PhaenEx 8 (1):28-58 (2013)

Alba Montes Sánchez
University College, Cork
In the many studies of shame that have been carried out in several disciplines during the past years, shame has generally been understood as an emotion that bears importantly on our sense of self and has crucial implications for ethics. While most accounts of shame agree on several core aspects, notably taking shame to be an emotion of negative self-assessment, one main area of disagreement focuses on the question of whether shame is a social or a private emotion: whether it is essentially anxiety about the way others judge us, or rather about our faults or inadequacies as perceived and judged by ourselves. In my view, however, the dichotomy arises as a result of conceiving the moral self in restrictive terms, but phenomenology can offer a more adequate picture, that allows us to take into account and fully articulate both dimensions. Both the social and the private are necessary to understand this emotion and its special relevance for selfhood and ethics. My aim in this paper is therefore to challenge this dichotomy and point towards self-revelation as the essential feature of this emotion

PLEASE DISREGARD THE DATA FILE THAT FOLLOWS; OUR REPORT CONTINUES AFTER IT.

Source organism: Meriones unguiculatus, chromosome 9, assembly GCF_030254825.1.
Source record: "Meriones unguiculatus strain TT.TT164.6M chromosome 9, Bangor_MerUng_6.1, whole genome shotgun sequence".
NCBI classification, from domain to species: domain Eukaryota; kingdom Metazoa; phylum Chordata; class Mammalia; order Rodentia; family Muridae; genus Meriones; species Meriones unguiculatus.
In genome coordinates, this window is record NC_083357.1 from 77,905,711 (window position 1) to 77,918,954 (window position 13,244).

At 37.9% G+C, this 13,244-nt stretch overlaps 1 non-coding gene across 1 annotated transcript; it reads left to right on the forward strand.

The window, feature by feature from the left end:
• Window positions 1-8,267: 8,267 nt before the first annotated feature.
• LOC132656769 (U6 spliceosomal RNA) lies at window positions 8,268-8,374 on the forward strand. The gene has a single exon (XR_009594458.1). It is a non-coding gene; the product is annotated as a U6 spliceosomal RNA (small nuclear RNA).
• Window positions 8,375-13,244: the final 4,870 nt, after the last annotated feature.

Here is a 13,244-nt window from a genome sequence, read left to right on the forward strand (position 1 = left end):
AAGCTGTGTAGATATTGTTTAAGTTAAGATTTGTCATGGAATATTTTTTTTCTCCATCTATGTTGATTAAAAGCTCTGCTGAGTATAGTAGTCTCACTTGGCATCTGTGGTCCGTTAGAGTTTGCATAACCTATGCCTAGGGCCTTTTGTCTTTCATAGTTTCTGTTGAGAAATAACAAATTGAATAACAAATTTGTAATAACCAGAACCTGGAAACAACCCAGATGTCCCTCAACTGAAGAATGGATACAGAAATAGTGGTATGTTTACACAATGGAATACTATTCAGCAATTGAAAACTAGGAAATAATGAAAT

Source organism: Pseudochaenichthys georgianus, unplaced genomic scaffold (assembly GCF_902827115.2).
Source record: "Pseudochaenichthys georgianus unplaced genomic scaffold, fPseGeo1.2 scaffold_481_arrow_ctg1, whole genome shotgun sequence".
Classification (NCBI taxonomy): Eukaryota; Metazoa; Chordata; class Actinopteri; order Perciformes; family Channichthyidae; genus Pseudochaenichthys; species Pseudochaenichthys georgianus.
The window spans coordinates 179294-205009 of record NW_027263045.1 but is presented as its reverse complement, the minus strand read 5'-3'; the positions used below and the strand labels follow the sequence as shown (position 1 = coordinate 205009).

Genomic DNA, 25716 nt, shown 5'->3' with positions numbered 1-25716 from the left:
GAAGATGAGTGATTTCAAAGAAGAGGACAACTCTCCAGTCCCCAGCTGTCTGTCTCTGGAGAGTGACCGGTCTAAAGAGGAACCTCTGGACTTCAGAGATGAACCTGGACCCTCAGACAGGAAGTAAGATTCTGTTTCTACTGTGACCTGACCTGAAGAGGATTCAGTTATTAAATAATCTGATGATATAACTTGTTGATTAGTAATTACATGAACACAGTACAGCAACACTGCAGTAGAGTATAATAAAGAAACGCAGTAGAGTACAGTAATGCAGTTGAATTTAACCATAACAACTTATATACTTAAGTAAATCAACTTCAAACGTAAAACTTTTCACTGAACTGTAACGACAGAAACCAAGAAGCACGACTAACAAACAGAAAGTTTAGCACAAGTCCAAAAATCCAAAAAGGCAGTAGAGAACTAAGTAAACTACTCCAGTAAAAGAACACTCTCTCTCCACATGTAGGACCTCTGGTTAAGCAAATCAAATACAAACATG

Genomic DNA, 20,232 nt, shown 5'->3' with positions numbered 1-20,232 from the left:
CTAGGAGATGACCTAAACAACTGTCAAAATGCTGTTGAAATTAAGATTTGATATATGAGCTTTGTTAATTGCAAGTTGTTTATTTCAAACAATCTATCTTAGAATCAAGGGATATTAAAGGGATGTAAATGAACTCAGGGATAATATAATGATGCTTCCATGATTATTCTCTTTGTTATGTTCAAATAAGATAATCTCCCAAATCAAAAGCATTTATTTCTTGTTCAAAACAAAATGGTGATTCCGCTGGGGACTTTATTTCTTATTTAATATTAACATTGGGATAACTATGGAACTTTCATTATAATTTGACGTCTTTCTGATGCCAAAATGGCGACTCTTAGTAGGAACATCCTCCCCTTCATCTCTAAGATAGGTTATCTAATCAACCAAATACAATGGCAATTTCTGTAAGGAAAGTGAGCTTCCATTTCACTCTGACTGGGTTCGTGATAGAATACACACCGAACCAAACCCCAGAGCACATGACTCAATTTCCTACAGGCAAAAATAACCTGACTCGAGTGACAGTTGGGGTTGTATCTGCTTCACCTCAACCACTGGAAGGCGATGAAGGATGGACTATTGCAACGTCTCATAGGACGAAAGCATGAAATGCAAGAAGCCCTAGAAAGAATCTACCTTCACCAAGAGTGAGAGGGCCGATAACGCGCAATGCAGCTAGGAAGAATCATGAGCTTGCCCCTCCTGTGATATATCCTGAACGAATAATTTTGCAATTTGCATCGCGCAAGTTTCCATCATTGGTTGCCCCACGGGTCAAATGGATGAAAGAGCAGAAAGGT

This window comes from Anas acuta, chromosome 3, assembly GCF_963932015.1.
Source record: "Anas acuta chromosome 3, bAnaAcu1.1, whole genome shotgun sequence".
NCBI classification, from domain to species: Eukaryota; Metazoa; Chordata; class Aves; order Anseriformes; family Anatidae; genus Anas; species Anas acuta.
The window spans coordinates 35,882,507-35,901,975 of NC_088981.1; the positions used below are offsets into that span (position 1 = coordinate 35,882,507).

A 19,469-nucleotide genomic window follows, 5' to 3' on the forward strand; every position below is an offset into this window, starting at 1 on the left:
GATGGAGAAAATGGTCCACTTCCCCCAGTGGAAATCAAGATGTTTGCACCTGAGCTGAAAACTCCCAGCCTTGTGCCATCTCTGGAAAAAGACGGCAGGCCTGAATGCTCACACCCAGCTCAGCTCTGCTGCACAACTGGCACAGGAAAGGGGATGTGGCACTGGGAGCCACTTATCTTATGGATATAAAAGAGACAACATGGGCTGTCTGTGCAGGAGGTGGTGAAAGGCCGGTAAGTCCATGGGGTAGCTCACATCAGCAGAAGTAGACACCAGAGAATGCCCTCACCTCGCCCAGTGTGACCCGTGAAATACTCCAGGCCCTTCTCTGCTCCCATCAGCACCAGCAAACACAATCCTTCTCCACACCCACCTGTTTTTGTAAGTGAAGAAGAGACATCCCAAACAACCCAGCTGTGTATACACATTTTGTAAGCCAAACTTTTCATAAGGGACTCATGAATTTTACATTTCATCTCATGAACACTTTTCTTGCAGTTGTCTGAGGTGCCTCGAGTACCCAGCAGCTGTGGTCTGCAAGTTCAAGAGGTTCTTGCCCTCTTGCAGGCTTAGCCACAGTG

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DOI 10.22329/p.v8i1.3903
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